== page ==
Pit-Comb Ware culture

Pit-Comb Ware culture aka Comb Ceramic culture [Культура ямково-гребінцевої кераміки; Kultura iamkovo-hrebintsevoi keramiky]. A Mezolithic and Neolithic archeological culture which existed in northeastern Europe, including the northeastern regions of the Ukrainian Polisia, during the late-5th to 3rd millennium BC. It was first studied in the early 20th century by Vasilii Gorodtsov, Mykhailo Rudynsky, and others. The people of this culture generally settled along river banks or terraces near lakes and lived in semi-subterranean pit houses and later, in above ground dwellings. They have been essentially hunter-gatherers, but certain of their settlements show some evidence of agriculture. The major defining feature of their material culture was slightly oval pottery decorated in the upper portions (and occasionally on the inside near the crown) with bands of pit marks and combed lines. The pottery was usually well-fired and thin-walled. The culture was adept with microlithic and macrolithic flint technology. Studies at sites have revealed a variety of implements, including axes, chisels, cutters, arrowheads, and awls. Several epochs of the culture have been identified. Scholars believe that the Pit-Comb Ware culture may have been a predecessor of the Marianivka culture.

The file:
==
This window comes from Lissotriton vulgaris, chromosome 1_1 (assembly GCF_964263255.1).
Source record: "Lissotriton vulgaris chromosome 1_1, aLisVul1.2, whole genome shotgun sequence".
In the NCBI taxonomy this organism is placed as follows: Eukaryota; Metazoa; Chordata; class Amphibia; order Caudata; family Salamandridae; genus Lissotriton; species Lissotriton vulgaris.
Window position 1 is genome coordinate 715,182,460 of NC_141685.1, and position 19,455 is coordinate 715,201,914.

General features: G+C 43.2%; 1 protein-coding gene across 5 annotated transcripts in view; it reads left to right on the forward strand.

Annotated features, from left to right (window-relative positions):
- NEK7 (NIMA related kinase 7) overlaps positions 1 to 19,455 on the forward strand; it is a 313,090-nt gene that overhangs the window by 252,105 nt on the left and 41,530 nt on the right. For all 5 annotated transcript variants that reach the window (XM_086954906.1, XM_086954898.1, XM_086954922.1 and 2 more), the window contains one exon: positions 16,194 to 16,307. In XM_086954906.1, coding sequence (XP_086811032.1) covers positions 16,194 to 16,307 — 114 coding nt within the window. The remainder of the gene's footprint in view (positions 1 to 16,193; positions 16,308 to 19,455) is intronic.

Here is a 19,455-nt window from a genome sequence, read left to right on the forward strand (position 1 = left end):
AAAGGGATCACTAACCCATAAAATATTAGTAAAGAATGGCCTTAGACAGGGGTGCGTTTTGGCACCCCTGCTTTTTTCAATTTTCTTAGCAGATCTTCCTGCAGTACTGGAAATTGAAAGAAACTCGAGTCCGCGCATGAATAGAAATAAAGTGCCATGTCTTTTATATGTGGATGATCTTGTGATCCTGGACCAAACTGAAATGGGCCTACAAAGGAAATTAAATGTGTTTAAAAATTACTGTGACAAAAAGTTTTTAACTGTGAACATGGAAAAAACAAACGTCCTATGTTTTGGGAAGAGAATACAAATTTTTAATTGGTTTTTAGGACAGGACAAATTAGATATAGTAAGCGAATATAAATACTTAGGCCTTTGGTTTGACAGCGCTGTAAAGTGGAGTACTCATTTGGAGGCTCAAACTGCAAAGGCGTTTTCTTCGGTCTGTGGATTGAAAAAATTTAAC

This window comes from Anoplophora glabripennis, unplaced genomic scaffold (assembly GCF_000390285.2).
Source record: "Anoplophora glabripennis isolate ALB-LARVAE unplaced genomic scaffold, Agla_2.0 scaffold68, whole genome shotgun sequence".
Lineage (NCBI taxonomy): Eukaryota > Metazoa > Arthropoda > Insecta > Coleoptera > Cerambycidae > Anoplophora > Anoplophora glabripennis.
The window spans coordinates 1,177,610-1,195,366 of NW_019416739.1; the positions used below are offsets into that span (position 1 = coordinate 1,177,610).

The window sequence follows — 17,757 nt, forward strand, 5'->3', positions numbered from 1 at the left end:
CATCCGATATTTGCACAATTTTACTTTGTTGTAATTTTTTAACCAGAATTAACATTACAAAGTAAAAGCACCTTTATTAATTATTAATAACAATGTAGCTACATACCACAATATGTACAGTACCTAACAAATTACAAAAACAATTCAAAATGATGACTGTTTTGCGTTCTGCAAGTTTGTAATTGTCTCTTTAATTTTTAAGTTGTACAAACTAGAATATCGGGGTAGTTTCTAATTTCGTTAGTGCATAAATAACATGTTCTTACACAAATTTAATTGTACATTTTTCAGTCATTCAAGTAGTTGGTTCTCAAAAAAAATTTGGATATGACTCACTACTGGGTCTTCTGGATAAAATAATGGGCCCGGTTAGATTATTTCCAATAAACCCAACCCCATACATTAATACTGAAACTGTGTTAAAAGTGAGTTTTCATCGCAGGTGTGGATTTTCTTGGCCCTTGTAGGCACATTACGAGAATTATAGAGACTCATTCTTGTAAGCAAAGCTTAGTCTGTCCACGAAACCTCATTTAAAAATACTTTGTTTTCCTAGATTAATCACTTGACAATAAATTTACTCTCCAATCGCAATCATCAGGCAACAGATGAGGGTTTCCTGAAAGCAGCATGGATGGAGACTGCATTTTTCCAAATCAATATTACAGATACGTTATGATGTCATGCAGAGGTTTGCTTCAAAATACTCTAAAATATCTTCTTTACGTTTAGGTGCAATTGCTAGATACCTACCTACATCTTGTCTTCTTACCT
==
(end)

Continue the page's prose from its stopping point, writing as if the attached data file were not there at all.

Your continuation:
Marko Robert Stech

[This article was updated in 2022.]




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